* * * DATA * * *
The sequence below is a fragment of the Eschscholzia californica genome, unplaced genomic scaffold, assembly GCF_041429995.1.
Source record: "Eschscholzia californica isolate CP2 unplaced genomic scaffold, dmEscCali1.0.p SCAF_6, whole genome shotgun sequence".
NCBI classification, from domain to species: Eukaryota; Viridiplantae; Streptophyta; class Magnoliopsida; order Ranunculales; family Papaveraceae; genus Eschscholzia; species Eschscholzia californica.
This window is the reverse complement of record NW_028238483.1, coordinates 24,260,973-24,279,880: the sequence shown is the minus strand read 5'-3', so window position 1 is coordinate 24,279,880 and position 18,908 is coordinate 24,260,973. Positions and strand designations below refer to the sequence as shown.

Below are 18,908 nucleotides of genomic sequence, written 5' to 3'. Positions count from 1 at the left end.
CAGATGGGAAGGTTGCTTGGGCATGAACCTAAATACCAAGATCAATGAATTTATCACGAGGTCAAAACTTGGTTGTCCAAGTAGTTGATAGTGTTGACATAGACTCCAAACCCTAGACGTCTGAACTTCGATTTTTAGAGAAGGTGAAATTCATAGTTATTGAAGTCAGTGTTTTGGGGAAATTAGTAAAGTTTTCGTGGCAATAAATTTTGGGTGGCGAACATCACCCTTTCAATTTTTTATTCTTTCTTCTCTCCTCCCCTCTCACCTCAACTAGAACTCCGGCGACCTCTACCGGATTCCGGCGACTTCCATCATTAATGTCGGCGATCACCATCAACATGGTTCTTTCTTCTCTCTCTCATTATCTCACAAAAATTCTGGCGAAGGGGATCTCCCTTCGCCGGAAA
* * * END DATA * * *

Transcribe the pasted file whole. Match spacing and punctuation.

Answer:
The sequence below is a fragment of the Eschscholzia californica genome, unplaced genomic scaffold, assembly GCF_041429995.1.
Source record: "Eschscholzia californica isolate CP2 unplaced genomic scaffold, dmEscCali1.0.p SCAF_6, whole genome shotgun sequence".
NCBI classification, from domain to species: Eukaryota; Viridiplantae; Streptophyta; class Magnoliopsida; order Ranunculales; family Papaveraceae; genus Eschscholzia; species Eschscholzia californica.
This window is the reverse complement of record NW_028238483.1, coordinates 24,260,973-24,279,880: the sequence shown is the minus strand read 5'-3', so window position 1 is coordinate 24,279,880 and position 18,908 is coordinate 24,260,973. Positions and strand designations below refer to the sequence as shown.

Below are 18,908 nucleotides of genomic sequence, written 5' to 3'. Positions count from 1 at the left end.
CAGATGGGAAGGTTGCTTGGGCATGAACCTAAATACCAAGATCAATGAATTTATCACGAGGTCAAAACTTGGTTGTCCAAGTAGTTGATAGTGTTGACATAGACTCCAAACCCTAGACGTCTGAACTTCGATTTTTAGAGAAGGTGAAATTCATAGTTATTGAAGTCAGTGTTTTGGGGAAATTAGTAAAGTTTTCGTGGCAATAAATTTTGGGTGGCGAACATCACCCTTTCAATTTTTTATTCTTTCTTCTCTCCTCCCCTCTCACCTCAACTAGAACTCCGGCGACCTCTACCGGATTCCGGCGACTTCCATCATTAATGTCGGCGATCACCATCAACATGGTTCTTTCTTCTCTCTCTCATTATCTCACAAAAATTCTGGCGAAGGGGATCTCCCTTCGCCGGAAA